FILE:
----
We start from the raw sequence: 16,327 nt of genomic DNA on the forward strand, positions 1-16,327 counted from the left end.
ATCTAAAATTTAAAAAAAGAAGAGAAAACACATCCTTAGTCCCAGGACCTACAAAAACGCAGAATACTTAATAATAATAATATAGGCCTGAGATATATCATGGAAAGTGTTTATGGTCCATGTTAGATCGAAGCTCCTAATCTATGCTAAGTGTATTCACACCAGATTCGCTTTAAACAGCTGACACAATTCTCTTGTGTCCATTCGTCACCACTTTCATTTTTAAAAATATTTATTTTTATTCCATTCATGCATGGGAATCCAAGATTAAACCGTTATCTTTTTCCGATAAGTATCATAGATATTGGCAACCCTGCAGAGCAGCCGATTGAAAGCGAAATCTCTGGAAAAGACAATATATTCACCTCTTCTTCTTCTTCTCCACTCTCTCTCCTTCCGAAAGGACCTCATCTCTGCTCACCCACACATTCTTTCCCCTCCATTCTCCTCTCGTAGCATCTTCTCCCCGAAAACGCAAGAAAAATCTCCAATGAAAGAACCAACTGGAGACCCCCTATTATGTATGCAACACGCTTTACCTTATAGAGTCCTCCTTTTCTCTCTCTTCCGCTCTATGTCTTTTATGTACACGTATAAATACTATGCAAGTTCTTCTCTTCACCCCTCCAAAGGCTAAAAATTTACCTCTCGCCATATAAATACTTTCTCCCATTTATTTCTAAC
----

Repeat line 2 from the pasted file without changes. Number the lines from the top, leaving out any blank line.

ATCTAAAATTTAAAAAAAGAAGAGAAAACACATCCTTAGTCCCAGGACCTACAAAAACGCAGAATACTTAATAATAATAATATAGGCCTGAGATATATCATGGAAAGTGTTTATGGTCCATGTTAGATCGAAGCTCCTAATCTATGCTAAGTGTATTCACACCAGATTCGCTTTAAACAGCTGACACAATTCTCTTGTGTCCATTCGTCACCACTTTCATTTTTAAAAATATTTATTTTTATTCCATTCATGCATGGGAATCCAAGATTAAACCGTTATCTTTTTCCGATAAGTATCATAGATATTGGCAACCCTGCAGAGCAGCCGATTGAAAGCGAAATCTCTGGAAAAGACAATATATTCACCTCTTCTTCTTCTTCTCCACTCTCTCTCCTTCCGAAAGGACCTCATCTCTGCTCACCCACACATTCTTTCCCCTCCATTCTCCTCTCGTAGCATCTTCTCCCCGAAAACGCAAGAAAAATCTCCAATGAAAGAACCAACTGGAGACCCCCTATTATGTATGCAACACGCTTTACCTTATAGAGTCCTCCTTTTCTCTCTCTTCCGCTCTATGTCTTTTATGTACACGTATAAATACTATGCAAGTTCTTCTCTTCACCCCTCCAAAGGCTAAAAATTTACCTCTCGCCATATAAATACTTTCTCCCATTTATTTCTAAC